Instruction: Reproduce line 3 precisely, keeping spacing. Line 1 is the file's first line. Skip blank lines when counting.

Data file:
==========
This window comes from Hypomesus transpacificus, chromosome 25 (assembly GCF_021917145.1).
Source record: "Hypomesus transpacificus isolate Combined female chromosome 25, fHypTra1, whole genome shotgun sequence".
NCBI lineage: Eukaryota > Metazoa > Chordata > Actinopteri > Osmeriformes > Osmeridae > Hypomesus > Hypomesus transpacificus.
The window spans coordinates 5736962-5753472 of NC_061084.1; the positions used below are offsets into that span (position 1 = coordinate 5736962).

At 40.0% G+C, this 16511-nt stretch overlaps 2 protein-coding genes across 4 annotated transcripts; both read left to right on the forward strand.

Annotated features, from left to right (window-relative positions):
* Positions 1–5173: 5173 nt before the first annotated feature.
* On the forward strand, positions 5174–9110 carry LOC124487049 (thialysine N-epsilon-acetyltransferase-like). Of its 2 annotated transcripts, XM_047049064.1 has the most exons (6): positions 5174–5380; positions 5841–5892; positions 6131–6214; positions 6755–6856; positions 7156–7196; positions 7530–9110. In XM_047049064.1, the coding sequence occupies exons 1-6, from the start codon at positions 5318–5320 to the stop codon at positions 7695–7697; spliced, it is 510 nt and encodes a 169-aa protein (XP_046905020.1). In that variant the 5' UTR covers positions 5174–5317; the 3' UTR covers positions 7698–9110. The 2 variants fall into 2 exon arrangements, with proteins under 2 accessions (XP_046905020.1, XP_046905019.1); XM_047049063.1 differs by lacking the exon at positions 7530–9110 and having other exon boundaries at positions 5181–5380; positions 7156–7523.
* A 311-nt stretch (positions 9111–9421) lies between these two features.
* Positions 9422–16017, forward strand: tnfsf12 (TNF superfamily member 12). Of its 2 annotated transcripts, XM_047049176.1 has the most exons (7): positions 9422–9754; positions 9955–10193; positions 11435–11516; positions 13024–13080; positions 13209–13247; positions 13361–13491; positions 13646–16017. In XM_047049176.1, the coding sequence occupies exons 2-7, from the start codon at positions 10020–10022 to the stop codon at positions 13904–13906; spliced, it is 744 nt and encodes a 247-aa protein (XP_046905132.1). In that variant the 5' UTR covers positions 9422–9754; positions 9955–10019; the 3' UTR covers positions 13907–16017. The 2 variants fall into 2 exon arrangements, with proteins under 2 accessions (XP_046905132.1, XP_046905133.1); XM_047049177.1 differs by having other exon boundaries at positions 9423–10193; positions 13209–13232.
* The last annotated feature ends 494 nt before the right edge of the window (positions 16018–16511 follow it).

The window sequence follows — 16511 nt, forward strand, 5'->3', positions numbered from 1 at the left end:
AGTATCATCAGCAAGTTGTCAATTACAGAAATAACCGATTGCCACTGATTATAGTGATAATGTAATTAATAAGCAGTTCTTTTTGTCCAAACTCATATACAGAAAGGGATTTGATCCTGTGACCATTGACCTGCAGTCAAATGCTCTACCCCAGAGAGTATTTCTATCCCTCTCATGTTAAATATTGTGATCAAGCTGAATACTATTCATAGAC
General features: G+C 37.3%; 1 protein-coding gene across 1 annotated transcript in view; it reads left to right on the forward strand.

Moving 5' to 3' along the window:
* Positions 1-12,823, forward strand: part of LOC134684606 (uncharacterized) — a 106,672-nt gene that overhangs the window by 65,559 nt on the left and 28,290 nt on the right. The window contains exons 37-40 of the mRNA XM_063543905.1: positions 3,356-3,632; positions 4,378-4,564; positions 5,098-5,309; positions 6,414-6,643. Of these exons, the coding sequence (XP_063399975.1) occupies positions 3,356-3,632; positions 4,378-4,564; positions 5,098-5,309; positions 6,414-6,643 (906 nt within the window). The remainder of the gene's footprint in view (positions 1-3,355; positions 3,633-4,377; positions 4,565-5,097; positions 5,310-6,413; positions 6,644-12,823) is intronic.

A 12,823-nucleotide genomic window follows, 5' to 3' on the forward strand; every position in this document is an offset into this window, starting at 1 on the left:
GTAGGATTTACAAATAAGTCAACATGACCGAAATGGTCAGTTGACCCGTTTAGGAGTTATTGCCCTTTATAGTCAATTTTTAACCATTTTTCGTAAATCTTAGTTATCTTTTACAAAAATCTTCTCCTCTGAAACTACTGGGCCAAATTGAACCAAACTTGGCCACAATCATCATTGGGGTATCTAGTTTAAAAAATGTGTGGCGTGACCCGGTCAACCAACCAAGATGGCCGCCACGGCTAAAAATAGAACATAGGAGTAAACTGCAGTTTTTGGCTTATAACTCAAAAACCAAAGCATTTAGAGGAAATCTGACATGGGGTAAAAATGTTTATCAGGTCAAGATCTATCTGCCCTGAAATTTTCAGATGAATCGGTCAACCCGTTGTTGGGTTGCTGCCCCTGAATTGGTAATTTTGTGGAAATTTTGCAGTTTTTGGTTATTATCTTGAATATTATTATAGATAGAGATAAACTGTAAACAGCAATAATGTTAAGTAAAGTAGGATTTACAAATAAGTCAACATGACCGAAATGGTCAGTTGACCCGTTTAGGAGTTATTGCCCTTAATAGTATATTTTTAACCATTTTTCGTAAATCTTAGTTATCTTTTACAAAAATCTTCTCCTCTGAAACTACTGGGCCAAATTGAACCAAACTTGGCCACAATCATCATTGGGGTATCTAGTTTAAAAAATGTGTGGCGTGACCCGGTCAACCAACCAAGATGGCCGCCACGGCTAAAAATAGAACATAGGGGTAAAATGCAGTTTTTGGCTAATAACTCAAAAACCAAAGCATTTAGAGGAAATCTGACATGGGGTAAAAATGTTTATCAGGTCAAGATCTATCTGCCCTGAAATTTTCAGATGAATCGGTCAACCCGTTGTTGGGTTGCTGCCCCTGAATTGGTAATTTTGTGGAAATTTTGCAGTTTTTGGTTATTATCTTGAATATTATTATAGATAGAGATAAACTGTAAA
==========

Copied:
NCBI lineage: Eukaryota > Metazoa > Chordata > Actinopteri > Osmeriformes > Osmeridae > Hypomesus > Hypomesus transpacificus.